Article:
The Decks of a Slave Ship, early 19th cent.

Description

Titled simply Navire Negrier (Slave Ship), this image gives several perspectives of a slaving vessel, particularly cross-sectional views of the decks holding the enslaved. The image appears in a booklet published by a French society against the slave trade but was derived from the well-known image of the British slave ship, Brookes (see E014; also Wad-1). However, at the left of this illustration, there is a hand-written description of the extraordinarily cramped conditions on the ship, perhaps written by someone who had observed such conditions first-hand. Examining the illustration closely, one can notice that in the male compartments (lower deck right side; middle deck right side), men are shown manacled by the wrists as well as the ankles. The description reads as follows (we loosely translate): The Negroes are chained two by two, the right leg of one to the left leg of the other. They fill up the hold, the deck, the between decks, as well as the platforms specially built between the decks. The enslaved lay nude on planks, without being able to change their position, and so cramped that sometimes they have to lie on their side. The motion of the vessel chafes their bodies and the irons tear their legs . . . . when they are permitted to come on the top decks for a few moments, a long chain is passed through their irons so that they don't attack the ship's crew or throw themselves into the sea. But when bad weather forces the hatchways to be closed, then the suffering of the Blacks, deprived of air in the hold and the between decks, becomes horrible. The vapors issuing from their bodies seem to come out of a scorching furnace; many among them are brought half dead; or are entirely suffocated on the deck. Insurrections, suicides, depression, the foul smell, the lack of air, and the barbarous treatment they receive combine to increase mortality to a frightening degree. It has been calculated that for 7084 negroes exported under those conditions from Africa, 2053, one out of four, died during the ocean crossing.

Source

Faits relatifs a la traite des noirs (published by the Société de la morale Chrétienne. Comité pour l'abolition de la traite des noirs; Paris, 1826), fold-out facing title page. (Copy in the John Carter Brown Library at Brown University)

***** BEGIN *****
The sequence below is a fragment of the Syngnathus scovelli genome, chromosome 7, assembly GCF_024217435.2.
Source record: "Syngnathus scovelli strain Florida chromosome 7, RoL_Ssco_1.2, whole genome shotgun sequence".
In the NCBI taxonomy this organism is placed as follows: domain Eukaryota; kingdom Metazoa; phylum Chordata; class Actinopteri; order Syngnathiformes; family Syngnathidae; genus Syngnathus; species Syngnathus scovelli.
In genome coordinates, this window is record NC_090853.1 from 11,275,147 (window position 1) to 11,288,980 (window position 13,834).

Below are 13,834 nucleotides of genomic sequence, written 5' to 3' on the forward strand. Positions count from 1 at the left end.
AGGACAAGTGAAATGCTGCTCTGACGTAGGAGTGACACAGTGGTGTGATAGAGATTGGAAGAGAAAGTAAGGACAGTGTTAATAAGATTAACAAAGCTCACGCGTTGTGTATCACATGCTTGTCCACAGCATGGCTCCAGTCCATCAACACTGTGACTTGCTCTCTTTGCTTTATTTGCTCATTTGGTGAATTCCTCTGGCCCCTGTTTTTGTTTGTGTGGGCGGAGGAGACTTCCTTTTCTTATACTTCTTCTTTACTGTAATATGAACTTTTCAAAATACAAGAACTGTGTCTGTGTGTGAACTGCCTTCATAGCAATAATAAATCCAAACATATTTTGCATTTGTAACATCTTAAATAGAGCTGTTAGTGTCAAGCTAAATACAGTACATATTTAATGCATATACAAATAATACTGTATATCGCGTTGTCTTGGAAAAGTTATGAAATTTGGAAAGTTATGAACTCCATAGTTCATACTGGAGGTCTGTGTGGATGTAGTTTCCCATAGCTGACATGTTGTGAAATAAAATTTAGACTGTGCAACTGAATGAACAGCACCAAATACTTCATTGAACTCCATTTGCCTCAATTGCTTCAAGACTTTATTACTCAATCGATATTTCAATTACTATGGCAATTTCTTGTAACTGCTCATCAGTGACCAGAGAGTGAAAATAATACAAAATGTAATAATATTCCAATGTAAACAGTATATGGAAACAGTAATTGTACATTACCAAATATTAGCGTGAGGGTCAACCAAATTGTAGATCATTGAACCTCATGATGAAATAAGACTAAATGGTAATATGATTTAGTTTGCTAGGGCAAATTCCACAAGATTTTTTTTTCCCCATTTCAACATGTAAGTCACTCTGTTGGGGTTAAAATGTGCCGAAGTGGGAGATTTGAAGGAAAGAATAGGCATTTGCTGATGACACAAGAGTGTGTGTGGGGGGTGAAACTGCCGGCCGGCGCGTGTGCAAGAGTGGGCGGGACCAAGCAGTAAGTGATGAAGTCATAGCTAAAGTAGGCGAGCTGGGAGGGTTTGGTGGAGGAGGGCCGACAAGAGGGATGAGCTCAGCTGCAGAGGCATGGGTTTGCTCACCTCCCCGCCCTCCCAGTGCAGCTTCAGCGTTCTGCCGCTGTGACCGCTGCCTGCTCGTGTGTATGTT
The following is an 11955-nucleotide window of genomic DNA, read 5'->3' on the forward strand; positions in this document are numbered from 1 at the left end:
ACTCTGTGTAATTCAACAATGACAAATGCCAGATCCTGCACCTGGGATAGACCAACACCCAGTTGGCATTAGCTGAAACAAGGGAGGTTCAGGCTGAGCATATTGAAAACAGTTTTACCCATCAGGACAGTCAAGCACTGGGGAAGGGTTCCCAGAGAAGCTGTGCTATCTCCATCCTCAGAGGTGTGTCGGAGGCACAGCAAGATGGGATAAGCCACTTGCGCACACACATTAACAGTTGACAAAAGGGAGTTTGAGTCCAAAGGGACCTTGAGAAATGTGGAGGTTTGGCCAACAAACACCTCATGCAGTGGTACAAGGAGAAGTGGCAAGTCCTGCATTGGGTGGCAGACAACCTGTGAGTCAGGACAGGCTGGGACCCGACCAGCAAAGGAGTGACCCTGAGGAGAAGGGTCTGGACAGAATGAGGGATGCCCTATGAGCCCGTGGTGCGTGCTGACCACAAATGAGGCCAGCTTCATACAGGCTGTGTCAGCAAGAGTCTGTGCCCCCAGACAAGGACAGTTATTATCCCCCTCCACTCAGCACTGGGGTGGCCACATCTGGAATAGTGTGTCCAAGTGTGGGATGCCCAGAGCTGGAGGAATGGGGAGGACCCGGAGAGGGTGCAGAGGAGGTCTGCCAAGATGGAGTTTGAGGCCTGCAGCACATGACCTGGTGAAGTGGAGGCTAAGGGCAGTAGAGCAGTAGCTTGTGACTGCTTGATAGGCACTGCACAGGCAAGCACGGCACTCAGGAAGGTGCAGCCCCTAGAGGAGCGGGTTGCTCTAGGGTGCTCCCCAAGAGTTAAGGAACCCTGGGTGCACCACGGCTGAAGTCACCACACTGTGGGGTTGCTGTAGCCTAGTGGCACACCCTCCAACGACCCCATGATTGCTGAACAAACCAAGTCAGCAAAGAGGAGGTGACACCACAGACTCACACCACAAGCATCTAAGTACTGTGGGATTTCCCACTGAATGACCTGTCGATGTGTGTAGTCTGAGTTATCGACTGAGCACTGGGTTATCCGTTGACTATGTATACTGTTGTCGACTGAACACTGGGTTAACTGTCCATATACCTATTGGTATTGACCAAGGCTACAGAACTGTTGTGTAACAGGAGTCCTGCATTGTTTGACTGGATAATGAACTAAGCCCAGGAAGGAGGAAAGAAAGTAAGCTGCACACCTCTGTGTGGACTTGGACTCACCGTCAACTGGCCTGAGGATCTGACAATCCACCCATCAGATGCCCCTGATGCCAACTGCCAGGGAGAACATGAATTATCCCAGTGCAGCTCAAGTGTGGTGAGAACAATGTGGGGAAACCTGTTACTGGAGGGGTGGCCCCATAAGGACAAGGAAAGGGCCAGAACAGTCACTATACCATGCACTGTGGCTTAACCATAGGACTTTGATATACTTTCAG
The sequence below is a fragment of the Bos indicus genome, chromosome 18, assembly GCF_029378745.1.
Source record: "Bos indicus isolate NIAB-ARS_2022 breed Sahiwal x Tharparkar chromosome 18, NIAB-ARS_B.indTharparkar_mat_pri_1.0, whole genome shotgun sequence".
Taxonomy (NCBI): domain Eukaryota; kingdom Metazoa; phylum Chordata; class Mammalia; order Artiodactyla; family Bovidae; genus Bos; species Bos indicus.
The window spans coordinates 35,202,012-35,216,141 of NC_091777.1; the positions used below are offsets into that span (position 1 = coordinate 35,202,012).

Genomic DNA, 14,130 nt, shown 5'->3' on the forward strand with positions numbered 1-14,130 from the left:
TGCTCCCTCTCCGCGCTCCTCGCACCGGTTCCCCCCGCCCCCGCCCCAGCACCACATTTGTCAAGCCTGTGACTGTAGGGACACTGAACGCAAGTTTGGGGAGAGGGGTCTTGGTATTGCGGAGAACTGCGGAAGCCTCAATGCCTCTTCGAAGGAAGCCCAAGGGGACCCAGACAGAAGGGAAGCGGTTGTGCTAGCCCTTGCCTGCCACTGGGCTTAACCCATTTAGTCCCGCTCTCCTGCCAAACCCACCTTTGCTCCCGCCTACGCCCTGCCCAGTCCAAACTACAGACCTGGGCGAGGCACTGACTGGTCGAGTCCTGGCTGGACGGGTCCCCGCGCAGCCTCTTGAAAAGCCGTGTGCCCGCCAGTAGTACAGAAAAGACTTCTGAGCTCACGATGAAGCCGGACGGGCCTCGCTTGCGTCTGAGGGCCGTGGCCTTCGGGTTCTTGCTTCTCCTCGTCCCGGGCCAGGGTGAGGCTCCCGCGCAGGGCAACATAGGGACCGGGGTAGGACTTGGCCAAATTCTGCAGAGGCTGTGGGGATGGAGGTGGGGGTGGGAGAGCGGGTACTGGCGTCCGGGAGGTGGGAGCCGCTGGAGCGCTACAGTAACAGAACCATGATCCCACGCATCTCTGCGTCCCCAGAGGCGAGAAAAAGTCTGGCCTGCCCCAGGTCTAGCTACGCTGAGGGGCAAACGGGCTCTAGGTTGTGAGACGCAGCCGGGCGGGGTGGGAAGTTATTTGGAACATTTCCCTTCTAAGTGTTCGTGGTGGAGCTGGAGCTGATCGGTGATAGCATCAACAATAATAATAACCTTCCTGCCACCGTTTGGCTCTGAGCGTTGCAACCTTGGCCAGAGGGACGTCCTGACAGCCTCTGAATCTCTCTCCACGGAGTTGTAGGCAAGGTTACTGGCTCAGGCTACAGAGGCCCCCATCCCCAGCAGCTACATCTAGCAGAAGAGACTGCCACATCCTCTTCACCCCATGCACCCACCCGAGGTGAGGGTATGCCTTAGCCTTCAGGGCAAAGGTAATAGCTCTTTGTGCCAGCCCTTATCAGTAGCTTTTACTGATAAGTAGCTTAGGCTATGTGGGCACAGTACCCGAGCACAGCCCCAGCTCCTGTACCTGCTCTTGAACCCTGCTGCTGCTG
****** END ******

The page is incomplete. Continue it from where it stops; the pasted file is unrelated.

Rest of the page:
Language

French

Rights

Image is in the public domain. Metadata is available under Creative Commons Attribution-NonCommercial 4.0 International.

Identifier

JCB_01203-5

Spatial Coverage

Atlantic

Citation

"The Decks of a Slave Ship, early 19th cent. ", Slavery Images: A Visual Record of the African Slave Trade and Slave Life in the Early African Diaspora, accessed September 27, 2022, http://www.slaveryimages.org/s/slaveryimages/item/2008
Titled simply Navire Negrier (Slave Ship), this image gives several perspectives of a slaving vessel, particularly cross-sectional views of the decks holding the enslaved. The image appears in a booklet published by a French society against the slave trade but was derived from the well-known image of the British slave ship, Brookes (see E014; also Wad-1). However, at the left of this illustration, there is a hand-written description of the extraordinarily cramped conditions on the ship, perhaps written by someone who had observed such conditions first-hand.  Examining the illustration closely, one can notice that in the male compartments (lower deck right side; middle deck right side), men are shown manacled by the wrists as well as the ankles. The description reads as follows (we loosely translate): The Negroes are chained two by two, the right leg of one to the left leg of the other. They fill up the hold, the deck, the between decks, as well as the platforms specially built between the decks. The enslaved lay nude on planks, without being able to change their position, and so cramped that sometimes they have to lie on their side. The motion of the vessel chafes their bodies and the irons tear their legs . . . . when they are permitted to come on the top decks for a few moments, a long chain is passed through their irons so that they don't attack the ship's crew or throw themselves into the sea. But when bad weather forces the hatchways to be closed, then the suffering of the Blacks, deprived of air in the hold and the between decks, becomes horrible. The vapors issuing from their bodies seem to come out of a scorching furnace; many among them are brought half dead; or are entirely suffocated on the deck. Insurrections, suicides, depression, the foul smell, the lack of air, and the barbarous treatment they receive combine to increase mortality to a frightening degree. It has been calculated that for 7084 negroes exported under those conditions from Africa, 2053, one out of four, died during the ocean crossing.
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